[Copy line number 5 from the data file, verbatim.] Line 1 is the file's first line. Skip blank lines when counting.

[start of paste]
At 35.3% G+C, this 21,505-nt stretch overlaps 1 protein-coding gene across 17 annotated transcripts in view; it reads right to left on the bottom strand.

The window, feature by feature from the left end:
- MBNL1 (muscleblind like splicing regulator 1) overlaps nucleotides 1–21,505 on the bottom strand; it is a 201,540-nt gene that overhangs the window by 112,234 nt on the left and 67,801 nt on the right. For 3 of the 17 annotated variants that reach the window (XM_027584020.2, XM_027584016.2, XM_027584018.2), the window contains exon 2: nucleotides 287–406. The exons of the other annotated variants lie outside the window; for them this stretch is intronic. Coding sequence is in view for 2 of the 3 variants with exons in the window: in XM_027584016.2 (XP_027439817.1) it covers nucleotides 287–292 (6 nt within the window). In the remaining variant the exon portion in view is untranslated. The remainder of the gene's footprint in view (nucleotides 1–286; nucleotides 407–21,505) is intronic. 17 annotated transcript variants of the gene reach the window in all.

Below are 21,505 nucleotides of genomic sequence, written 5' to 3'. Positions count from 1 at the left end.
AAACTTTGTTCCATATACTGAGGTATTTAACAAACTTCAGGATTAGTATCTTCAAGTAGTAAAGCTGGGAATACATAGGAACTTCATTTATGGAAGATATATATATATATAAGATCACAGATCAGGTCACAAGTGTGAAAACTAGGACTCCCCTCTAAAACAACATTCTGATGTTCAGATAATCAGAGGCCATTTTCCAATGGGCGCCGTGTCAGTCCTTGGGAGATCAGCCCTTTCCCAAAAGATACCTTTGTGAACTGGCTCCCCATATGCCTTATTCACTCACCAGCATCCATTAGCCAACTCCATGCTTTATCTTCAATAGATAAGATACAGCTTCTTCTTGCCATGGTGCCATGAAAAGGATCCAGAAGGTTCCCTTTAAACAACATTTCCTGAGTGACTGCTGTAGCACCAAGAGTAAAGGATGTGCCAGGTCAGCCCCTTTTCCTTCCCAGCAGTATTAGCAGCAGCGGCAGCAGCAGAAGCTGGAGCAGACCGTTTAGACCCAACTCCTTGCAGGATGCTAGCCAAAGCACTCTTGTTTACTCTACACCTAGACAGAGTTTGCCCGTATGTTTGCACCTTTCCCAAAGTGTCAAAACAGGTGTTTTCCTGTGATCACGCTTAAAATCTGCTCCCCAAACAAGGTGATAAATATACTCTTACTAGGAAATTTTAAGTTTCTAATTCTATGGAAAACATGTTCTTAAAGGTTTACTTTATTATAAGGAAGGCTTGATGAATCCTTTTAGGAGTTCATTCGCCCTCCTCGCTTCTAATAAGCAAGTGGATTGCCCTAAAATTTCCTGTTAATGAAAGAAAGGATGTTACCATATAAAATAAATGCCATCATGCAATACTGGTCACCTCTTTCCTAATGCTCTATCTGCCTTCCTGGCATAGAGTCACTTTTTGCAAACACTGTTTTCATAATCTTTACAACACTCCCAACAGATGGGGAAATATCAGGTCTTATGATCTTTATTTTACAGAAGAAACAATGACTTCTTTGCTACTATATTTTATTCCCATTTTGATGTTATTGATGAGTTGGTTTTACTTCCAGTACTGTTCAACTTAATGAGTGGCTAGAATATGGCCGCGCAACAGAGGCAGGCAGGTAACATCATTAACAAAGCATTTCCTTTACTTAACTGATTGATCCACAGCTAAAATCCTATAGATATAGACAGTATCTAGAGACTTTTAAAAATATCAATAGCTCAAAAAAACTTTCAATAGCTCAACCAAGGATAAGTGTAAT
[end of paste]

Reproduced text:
AAACTTTGTTCCATATACTGAGGTATTTAACAAACTTCAGGATTAGTATCTTCAAGTAGTAAAGCTGGGAATACATAGGAACTTCATTTATGGAAGATATATATATATATAAGATCACAGATCAGGTCACAAGTGTGAAAACTAGGACTCCCCTCTAAAACAACATTCTGATGTTCAGATAATCAGAGGCCATTTTCCAATGGGCGCCGTGTCAGTCCTTGGGAGATCAGCCCTTTCCCAAAAGATACCTTTGTGAACTGGCTCCCCATATGCCTTATTCACTCACCAGCATCCATTAGCCAACTCCATGCTTTATCTTCAATAGATAAGATACAGCTTCTTCTTGCCATGGTGCCATGAAAAGGATCCAGAAGGTTCCCTTTAAACAACATTTCCTGAGTGACTGCTGTAGCACCAAGAGTAAAGGATGTGCCAGGTCAGCCCCTTTTCCTTCCCAGCAGTATTAGCAGCAGCGGCAGCAGCAGAAGCTGGAGCAGACCGTTTAGACCCAACTCCTTGCAGGATGCTAGCCAAAGCACTCTTGTTTACTCTACACCTAGACAGAGTTTGCCCGTATGTTTGCACCTTTCCCAAAGTGTCAAAACAGGTGTTTTCCTGTGATCACGCTTAAAATCTGCTCCCCAAACAAGGTGATAAATATACTCTTACTAGGAAATTTTAAGTTTCTAATTCTATGGAAAACATGTTCTTAAAGGTTTACTTTATTATAAGGAAGGCTTGATGAATCCTTTTAGGAGTTCATTCGCCCTCCTCGCTTCTAATAAGCAAGTGGATTGCCCTAAAATTTCCTGTTAATGAAAGAAAGGATGTTACCATATAAAATAAATGCCATCATGCAATACTGGTCACCTCTTTCCTAATGCTCTATCTGCCTTCCTGGCATAGAGTCACTTTTTGCAAACACTGTTTTCATAATCTTTACAACACTCCCAACAGATGGGGAAATATCAGGTCTTATGATCTTTATTTTACAGAAGAAACAATGACTTCTTTGCTACTATATTTTATTCCCATTTTGATGTTATTGATGAGTTGGTTTTACTTCCAGTACTGTTCAACTTAATGAGTGGCTAGAATATGGCCGCGCAACAGAGGCAGGCAGGTAACATCATTAACAAAGCATTTCCTTTACTTAACTGATTGATCCACAGCTAAAATCCTATAGATATAGACAGTATCTAGAGACTTTTAAAAATATCAATAGCTCAAAAAAACTTTCAATAGCTCAACCAAGGATAAGTGTAAT